July 13, 2011
Six teachers with looooong histories at Division Avenue High
Click on pictures to enlarge
Although it is not for everyone, I find Facebook to be a useful tool. I use it to keep in touch with friends, spread the word about my blog and to search for interesting items.
About three months ago, but who's counting, I stumbled upon photos posted by Larry Loewy, a 1975 graduate of Division Avenue High School. Despite the fact that Larry is 15 years younger than I, we share a big interest in our old hometown and school. He has done a fabulous job, I am told, of keeping his class united.
Among his many photos are scans of just about every page of the 1975 yearbook. Not expecting to find much of interest but curious anyway, I went through every photo. And voila! There are nearly 20 pictures of teachers and one school nurse who I remembered. In addition, two of my classmates, Dewain Lanfear and Jack Ellerkamp, were teachers in 1975.
Upon my request, Larry emailed copies of every picture that I found of interest. Many have been used in our blog in recent months of such familiar teachers are Mr. Peyton, Mr. Fricke, Mr. Lasker, Mr. Amen, Mr. Jewell, Mr. Kalinowski, Mr. Reggio, Mr. Aiello, Mrs. Drumm, Mrs. Lyons, Mrs. Sileo and school nurse Ettenson.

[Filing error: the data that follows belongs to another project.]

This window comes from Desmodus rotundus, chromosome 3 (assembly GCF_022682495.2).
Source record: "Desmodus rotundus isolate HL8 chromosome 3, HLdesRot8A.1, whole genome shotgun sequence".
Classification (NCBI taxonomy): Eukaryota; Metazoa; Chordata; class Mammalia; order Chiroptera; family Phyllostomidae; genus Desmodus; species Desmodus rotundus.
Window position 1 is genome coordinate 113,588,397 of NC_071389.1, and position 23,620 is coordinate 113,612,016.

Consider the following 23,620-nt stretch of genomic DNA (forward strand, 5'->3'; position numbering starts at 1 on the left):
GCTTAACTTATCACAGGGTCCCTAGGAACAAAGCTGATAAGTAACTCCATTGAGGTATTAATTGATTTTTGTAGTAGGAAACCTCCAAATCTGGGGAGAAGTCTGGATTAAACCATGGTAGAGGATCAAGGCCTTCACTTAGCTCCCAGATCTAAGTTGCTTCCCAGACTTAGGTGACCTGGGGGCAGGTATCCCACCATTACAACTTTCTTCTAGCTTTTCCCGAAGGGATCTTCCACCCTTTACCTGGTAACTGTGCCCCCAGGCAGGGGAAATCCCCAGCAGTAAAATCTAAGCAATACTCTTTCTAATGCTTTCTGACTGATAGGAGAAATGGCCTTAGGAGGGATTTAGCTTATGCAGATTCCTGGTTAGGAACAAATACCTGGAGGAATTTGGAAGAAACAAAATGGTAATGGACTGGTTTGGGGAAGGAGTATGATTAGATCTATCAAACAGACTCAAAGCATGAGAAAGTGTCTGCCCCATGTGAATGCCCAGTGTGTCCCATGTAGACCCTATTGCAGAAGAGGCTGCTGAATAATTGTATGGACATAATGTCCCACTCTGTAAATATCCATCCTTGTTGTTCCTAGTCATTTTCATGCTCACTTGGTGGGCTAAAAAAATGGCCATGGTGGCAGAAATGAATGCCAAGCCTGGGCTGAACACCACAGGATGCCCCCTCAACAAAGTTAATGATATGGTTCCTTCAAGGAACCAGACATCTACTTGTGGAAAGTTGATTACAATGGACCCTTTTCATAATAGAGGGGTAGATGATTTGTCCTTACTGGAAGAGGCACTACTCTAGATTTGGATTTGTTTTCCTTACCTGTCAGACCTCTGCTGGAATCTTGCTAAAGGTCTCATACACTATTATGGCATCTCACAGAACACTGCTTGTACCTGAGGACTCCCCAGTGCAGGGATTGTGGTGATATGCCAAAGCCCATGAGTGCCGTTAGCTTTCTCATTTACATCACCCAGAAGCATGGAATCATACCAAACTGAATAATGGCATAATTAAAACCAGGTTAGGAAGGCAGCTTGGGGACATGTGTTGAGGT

About a dozen of Loewy's 1975 photos have not been used so today we present six of them:
* Mr. Lawrence Lasker. An all-time favorite DAHS teacher. The response to our posting of his obituary on February 26 received a record outpouring of comments. For example, Jay Barabash '63 wrote, "He was truly an inspiration and a profoundly positive influence." Check the blog archives on the right of this page to find his obit and the comments of students posted below the story.
* Mr. Armand Tarantelli who is still going strong and is an avid reader of our blog. Like Mr. Lasker, Mr. T was a favorite of DAHS students for decades.
* Mr. Louis Des Roches. I have no memory of him, except his name and face.
* Mr. Mortimer Siegal. Some of my rowdy friends thought his name, Morty, was funny. At times, he was taunted from afar in a crowded hallway, with the high-pitched cry of "Morty".
* Mr. Robert Graham. A respected teacher.
* Mr. Peter Lampasona. In the late 1950s, he taught what was listed as "Special Class" in the 1960 yearbook. His students were often referred to as "retarded" or "retards", usually not out of malice. We just didn't have the sensitive terms that have evolved over the years. I wish I knew more about Mr. Lampasona to share with blog readers.